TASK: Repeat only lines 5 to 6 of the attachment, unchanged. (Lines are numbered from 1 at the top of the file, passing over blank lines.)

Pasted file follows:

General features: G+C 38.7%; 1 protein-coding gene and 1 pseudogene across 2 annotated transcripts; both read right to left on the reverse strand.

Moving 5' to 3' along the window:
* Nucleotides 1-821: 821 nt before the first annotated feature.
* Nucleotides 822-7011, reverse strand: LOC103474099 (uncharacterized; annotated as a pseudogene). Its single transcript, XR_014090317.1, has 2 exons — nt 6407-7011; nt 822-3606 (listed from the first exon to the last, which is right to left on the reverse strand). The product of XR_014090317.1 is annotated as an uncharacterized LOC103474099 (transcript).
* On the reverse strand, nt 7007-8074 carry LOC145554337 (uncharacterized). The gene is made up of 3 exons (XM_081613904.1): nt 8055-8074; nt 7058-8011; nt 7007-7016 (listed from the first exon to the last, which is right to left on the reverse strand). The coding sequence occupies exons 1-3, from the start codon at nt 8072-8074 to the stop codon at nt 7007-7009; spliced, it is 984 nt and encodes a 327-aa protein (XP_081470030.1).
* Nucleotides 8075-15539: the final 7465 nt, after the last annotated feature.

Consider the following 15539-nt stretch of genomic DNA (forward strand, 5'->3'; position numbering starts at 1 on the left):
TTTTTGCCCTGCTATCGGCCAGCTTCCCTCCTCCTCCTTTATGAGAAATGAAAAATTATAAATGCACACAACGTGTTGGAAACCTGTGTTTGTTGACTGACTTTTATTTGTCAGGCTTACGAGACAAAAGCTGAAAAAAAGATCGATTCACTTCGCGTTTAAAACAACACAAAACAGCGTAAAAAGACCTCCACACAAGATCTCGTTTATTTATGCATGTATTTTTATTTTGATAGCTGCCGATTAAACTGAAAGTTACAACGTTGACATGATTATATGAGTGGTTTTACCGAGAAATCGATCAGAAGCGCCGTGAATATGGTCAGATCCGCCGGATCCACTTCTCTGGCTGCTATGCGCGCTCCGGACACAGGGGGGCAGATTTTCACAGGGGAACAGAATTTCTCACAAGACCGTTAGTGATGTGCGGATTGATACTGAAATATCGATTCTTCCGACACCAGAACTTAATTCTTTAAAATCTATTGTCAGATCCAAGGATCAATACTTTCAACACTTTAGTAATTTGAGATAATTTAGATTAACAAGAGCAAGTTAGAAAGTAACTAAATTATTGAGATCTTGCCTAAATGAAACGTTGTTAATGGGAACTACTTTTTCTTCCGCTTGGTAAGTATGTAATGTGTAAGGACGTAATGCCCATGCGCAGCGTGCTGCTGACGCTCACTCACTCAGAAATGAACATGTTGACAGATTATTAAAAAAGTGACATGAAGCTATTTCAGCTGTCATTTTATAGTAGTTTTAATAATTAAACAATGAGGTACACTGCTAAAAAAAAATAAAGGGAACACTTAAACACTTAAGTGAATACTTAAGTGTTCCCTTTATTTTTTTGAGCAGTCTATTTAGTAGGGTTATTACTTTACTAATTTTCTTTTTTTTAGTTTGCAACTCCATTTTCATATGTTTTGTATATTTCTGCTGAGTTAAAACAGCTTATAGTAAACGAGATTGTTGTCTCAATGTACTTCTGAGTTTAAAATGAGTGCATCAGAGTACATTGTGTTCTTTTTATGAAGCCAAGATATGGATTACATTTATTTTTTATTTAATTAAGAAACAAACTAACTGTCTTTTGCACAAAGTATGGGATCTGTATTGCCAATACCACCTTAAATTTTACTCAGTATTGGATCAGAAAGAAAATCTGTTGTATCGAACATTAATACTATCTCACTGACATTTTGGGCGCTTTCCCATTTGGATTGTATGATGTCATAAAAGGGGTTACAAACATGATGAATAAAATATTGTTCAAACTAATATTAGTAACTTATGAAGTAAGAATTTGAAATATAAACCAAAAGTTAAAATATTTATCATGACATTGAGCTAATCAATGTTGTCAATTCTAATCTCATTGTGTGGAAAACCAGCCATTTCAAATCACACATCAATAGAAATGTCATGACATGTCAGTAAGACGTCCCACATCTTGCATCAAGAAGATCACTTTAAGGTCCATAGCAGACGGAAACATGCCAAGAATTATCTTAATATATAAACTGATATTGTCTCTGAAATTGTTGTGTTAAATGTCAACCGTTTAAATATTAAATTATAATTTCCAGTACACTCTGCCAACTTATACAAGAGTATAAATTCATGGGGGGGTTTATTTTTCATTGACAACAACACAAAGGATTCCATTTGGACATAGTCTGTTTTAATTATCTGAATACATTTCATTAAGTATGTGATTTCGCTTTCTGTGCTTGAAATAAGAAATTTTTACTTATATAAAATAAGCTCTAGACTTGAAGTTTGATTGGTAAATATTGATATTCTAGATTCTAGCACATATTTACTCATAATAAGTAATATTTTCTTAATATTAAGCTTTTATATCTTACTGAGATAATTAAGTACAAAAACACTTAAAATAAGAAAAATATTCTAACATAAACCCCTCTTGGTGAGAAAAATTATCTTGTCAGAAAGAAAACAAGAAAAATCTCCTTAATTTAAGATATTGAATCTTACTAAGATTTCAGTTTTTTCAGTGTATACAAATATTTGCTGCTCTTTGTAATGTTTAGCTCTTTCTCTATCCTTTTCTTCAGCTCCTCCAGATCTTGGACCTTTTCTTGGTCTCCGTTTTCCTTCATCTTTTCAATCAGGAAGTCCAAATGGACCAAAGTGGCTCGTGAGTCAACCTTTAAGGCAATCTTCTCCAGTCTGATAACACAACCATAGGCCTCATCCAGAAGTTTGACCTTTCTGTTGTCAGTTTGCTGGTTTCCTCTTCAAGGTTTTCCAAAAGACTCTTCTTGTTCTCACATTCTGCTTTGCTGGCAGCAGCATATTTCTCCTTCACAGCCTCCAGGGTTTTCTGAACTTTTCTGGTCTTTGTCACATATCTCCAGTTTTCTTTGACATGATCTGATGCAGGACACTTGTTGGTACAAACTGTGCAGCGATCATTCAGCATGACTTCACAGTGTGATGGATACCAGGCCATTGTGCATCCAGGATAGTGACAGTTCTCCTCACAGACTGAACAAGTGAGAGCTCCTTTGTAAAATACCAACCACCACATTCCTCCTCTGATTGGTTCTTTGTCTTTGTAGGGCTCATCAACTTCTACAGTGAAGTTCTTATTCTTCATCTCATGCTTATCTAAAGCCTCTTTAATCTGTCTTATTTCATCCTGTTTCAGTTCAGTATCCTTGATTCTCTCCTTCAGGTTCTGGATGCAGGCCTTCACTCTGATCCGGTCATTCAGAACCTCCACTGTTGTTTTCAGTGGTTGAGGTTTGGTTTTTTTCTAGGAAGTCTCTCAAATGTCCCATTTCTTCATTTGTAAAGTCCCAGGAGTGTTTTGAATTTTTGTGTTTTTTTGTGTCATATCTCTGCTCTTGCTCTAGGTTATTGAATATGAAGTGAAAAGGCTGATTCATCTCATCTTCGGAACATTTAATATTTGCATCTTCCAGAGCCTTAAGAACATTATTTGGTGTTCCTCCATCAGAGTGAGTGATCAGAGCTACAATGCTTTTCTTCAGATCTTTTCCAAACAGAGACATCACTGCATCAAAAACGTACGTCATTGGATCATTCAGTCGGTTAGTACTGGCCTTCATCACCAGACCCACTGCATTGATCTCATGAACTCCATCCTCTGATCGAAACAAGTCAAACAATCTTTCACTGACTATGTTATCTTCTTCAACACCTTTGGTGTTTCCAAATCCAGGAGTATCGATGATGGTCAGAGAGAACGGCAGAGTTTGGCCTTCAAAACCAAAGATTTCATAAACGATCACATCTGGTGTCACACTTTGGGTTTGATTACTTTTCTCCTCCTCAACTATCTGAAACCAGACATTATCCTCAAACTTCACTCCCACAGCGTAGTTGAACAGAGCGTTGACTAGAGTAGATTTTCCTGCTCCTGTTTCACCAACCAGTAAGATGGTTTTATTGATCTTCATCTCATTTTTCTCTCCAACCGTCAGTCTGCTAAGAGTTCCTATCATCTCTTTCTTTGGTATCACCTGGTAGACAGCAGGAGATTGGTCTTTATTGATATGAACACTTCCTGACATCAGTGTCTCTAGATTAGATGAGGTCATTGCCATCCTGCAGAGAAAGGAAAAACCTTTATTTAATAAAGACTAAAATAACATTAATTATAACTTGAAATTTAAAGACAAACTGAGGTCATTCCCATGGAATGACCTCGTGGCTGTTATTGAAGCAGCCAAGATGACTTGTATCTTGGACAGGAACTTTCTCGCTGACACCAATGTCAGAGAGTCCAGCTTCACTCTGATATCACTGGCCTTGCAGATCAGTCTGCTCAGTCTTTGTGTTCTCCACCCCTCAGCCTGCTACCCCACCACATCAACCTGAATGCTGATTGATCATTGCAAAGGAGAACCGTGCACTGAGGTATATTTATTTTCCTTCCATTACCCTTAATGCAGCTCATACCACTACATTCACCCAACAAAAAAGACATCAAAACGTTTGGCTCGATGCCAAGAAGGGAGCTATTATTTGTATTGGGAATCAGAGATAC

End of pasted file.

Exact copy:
* On the reverse strand, nt 7007-8074 carry LOC145554337 (uncharacterized). The gene is made up of 3 exons (XM_081613904.1): nt 8055-8074; nt 7058-8011; nt 7007-7016 (listed from the first exon to the last, which is right to left on the reverse strand). The coding sequence occupies exons 1-3, from the start codon at nt 8072-8074 to the stop codon at nt 7007-7009; spliced, it is 984 nt and encodes a 327-aa protein (XP_081470030.1).
* Nucleotides 8075-15539: the final 7465 nt, after the last annotated feature.